Report outlines priorities to improve the lives of cancer survivors and caregivers
Growing numbers of cancer survivors, provider shortages, rising health care costs, and socio-economic disparities in health outcomes have created an urgent need to provide coordinated, comprehensive, and personalized care for cancer survivors.
The report, appearing today in CA: A Cancer Journal for Clinicians, is the third article in our Blueprint for Cancer Control in the 21st Century. In it, the Society outlines a set of critical priorities for care delivery, research, education, and policy to equitably improve survivor outcomes and support caregivers.
More than 1.7 million Americans are expected to be diagnosed with cancer in 2018, a number that continues to increase each year as a result of population growth and aging, despite declining incidence rates in men and stable rates in women.
The rising cancer case burden as well as advances in early detection and treatment all contribute to an unprecedented and continuing rise in the number of Americans living with a history of cancer. The number of cancer survivors in the United States is projected to rise to 20.3 million in 2026 and to 26.1 million by 2040.
The aging U.S. population also will result in increases in the number of older cancer survivors who are more likely to need complex care: 73 percent of survivors will be age 65 years or older by 2040, up from 62 percent in 2016.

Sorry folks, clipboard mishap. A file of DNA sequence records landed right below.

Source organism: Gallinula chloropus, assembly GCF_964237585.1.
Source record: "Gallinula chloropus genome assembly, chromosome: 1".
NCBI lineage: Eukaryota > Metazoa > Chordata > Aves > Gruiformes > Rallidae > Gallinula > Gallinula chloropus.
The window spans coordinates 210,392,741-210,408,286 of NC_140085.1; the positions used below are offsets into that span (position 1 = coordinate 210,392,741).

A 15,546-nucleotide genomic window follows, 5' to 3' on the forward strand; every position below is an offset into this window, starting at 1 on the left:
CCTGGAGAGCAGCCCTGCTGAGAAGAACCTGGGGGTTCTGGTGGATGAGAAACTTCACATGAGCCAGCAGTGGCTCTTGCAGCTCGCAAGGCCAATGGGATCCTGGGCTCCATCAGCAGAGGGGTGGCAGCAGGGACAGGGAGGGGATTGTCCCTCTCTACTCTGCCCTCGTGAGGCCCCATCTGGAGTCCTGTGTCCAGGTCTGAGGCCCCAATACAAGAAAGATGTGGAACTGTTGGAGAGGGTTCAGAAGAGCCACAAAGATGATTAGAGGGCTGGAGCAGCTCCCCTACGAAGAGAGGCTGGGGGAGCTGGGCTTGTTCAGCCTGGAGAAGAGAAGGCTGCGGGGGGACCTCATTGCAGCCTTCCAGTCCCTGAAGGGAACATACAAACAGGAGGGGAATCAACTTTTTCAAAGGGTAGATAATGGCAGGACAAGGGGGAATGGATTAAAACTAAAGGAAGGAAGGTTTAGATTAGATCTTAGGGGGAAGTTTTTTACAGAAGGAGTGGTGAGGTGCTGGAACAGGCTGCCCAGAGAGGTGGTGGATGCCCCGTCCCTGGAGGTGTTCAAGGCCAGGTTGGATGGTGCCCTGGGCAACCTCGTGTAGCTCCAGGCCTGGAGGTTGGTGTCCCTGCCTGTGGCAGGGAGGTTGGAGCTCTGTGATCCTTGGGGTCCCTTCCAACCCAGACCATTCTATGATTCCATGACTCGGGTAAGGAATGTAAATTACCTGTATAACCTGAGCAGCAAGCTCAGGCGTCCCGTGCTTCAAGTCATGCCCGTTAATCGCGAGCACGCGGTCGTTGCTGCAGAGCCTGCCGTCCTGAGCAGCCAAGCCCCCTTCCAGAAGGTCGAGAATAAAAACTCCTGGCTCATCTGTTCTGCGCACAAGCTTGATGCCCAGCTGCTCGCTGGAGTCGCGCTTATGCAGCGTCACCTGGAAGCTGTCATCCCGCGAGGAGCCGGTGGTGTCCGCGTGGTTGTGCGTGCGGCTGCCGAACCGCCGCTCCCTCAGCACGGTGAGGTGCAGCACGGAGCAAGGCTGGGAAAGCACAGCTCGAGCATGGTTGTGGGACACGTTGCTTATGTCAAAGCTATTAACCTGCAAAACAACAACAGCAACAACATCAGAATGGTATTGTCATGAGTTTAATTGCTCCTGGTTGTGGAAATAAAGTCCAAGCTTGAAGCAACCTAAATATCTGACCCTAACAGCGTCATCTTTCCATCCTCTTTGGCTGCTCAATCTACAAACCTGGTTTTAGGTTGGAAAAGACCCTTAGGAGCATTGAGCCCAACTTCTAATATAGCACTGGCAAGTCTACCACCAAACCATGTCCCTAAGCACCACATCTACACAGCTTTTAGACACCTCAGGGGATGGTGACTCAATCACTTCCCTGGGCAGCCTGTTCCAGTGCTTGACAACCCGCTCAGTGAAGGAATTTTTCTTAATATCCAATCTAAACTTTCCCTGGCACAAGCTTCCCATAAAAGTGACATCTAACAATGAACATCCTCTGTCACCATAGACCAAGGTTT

Efforts to respond to the growing need have the goal of minimizing the long-term impact of cancer by optimizing survivors' functioning, quality of life, ability to participate in work and life roles, and overall health, as well as better assisting family or friends supporting survivors as caregivers.
For the report, authors led by Catherine M. Alfano, PhD, ACS vice president of survivorship, reviewed research identifying and addressing the needs of cancer survivors and caregivers to create a set of critical priorities for care delivery, research, education, and policy to equitably improve survivor outcomes and support caregivers.
The report says efforts are needed to accelerate progress in three priority areas:
- Implementing routine assessment of survivors' needs and functioning and caregivers' needs
- Facilitating personalized, tailored, information and referrals from diagnosis onward for both survivors and caregivers, shifting services from point of care (in clinical settings) to point of need outside of the clinic wherever possible
- Disseminating and supporting the implementation of new care methods and interventions.
"Our investment in new, better cancer treatments has been a literal lifesaver, with more survivors than ever living years beyond their original diagnosis," said Dr. Alfano. "These survivors then must cope with new risks and ongoing symptoms, so failing to invest in efforts to address the long-term problems confronting survivors and their caregivers is unethical. Our aim with this report is to map out a comprehensive strategy that must be undertaken by multiple stakeholders to meet survivors' and caregivers' unique needs while minimizing the impact of provider shortages and controlling costs to healthcare systems, survivors, and families."
For more information about this chapter and our Blueprint for Cancer Control in the 21st Century, please see the resource list, below. Subsequent Blueprint chapters will focus on screening, treatment, and research, and will be released in the coming months.
Blueprint resources for volunteers